Moving down the sidebar we find the display settings which lets you quickly switch from a desktop view to a mobile view and back. In just one click everything you’ve put down is automatically reorganized and formatted for the desired platform.
The mobile display is, of course, helpful, but since it mimics the mobile phone it is somewhat to narrow to work with, especially if you have a lot of content. While testing, we’ve found that the most efficient way to work was firstly in the desktop version and then just switch to mobile and tweak it with some final touches. Honestly, the conversion is so good most of the time you won’t have to do much at all.
Last but not least we get to the “options/settings” part of the sidebar. Not much to say about this, you can change the (limited) plugin settings, access the Brizy homepage, return to the default WordPress editor and change the template. The option to change the template is interesting.
Brizy namely comes integrated with its own template, but can also work with any other template you already have in WordPress. This lets you use all of the builder’s features but keeps your own visual identity that your page is maybe already known for. We have to point out that Brizy works best with its own template, so you will have to make certain adjustments for everything to gel, but it definitely can be done.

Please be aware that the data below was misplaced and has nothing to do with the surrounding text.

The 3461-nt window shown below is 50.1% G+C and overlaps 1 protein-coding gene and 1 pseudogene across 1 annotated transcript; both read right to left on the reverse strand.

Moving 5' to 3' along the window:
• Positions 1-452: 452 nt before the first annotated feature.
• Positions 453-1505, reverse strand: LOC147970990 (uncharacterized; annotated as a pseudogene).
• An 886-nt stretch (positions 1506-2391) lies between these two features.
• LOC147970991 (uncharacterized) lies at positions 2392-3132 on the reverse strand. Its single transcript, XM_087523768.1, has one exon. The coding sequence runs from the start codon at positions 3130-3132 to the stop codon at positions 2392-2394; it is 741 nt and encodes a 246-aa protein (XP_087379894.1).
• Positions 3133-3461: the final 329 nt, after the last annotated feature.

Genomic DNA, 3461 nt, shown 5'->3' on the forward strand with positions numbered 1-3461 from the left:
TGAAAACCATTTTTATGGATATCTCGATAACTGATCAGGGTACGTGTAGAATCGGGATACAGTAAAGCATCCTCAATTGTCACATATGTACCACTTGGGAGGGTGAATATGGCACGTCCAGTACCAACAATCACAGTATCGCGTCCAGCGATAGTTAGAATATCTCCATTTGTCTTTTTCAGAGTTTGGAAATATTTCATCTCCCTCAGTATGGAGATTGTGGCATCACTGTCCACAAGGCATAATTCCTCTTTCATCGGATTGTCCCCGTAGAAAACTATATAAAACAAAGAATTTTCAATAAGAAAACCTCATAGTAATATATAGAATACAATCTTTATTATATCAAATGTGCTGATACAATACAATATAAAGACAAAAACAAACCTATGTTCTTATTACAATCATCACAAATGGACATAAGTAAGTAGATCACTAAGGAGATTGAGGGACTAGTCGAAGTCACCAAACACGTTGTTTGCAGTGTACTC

Free vs. Pro
As of writing Brizy is only available in the free version, with plans on a pro version release “coming soon”. In the text, we’ve covered all of the features the free version has, but if you do decide to go Pro, this is what you’ll find:
- Dynamic content – integration with tools like Pods, ACF & Toolset
- Premium designs – new templates
- Headers and footers – advanced features like sticky header, pre-made design etc.
- 3rd party integration – integration with services like Typekit, MailChimp, Unsplash, etc.
- Pop up builder – allows you to Design pop-up banners, call-to-action windows and more
- Role manager – limit what your clients can edit themselves
- Advanced forms – upgrade on the already present contact forms in the free version
A tool for beginners and pros
While testing Brizy we’ve come to the conclusion that it definitely has a place on the market, especially with those of us who are new to the work page building entails. Because of its simplicity and level of automatic features some experienced users might find it limiting, which may be true, but if you have the knowledge it can be surprisingly complex with all of its functions.
With everything said we have to say that the primary audience are newcomers to WordPress and business owners who want to set up and maintain a page themselves. For all of them, we can honestly recommend Brizy as a great tool for all their needs. You can start today by downloading the free version.